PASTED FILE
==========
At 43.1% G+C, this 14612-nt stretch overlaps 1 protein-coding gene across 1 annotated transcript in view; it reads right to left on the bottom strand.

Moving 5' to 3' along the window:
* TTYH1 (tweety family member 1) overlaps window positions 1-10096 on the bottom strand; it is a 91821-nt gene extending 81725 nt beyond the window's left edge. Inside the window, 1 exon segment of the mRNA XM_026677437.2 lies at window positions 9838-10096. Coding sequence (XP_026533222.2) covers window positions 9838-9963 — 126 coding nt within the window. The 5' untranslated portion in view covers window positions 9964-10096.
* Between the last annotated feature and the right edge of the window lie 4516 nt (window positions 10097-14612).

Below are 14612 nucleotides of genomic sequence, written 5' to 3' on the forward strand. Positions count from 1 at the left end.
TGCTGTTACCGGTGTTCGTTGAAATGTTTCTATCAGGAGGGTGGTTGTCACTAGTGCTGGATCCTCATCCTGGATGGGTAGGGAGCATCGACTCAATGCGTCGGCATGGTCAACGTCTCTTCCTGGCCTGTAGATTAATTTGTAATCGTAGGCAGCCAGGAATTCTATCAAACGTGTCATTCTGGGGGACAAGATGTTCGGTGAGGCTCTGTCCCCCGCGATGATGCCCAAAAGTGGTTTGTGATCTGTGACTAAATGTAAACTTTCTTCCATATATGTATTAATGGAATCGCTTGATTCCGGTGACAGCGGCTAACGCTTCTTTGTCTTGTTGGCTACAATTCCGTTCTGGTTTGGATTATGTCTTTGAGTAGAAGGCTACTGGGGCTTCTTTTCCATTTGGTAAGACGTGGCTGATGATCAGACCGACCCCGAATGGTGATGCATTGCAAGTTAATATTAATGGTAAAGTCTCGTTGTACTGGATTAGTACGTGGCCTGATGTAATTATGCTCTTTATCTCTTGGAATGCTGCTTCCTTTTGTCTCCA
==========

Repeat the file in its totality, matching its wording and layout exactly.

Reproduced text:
At 43.1% G+C, this 14612-nt stretch overlaps 1 protein-coding gene across 1 annotated transcript in view; it reads right to left on the bottom strand.

Moving 5' to 3' along the window:
* TTYH1 (tweety family member 1) overlaps window positions 1-10096 on the bottom strand; it is a 91821-nt gene extending 81725 nt beyond the window's left edge. Inside the window, 1 exon segment of the mRNA XM_026677437.2 lies at window positions 9838-10096. Coding sequence (XP_026533222.2) covers window positions 9838-9963 — 126 coding nt within the window. The 5' untranslated portion in view covers window positions 9964-10096.
* Between the last annotated feature and the right edge of the window lie 4516 nt (window positions 10097-14612).

Below are 14612 nucleotides of genomic sequence, written 5' to 3' on the forward strand. Positions count from 1 at the left end.
TGCTGTTACCGGTGTTCGTTGAAATGTTTCTATCAGGAGGGTGGTTGTCACTAGTGCTGGATCCTCATCCTGGATGGGTAGGGAGCATCGACTCAATGCGTCGGCATGGTCAACGTCTCTTCCTGGCCTGTAGATTAATTTGTAATCGTAGGCAGCCAGGAATTCTATCAAACGTGTCATTCTGGGGGACAAGATGTTCGGTGAGGCTCTGTCCCCCGCGATGATGCCCAAAAGTGGTTTGTGATCTGTGACTAAATGTAAACTTTCTTCCATATATGTATTAATGGAATCGCTTGATTCCGGTGACAGCGGCTAACGCTTCTTTGTCTTGTTGGCTACAATTCCGTTCTGGTTTGGATTATGTCTTTGAGTAGAAGGCTACTGGGGCTTCTTTTCCATTTGGTAAGACGTGGCTGATGATCAGACCGACCCCGAATGGTGATGCATTGCAAGTTAATATTAATGGTAAAGTCTCGTTGTACTGGATTAGTACGTGGCCTGATGTAATTATGCTCTTTATCTCTTGGAATGCTGCTTCCTTTTGTCTCCA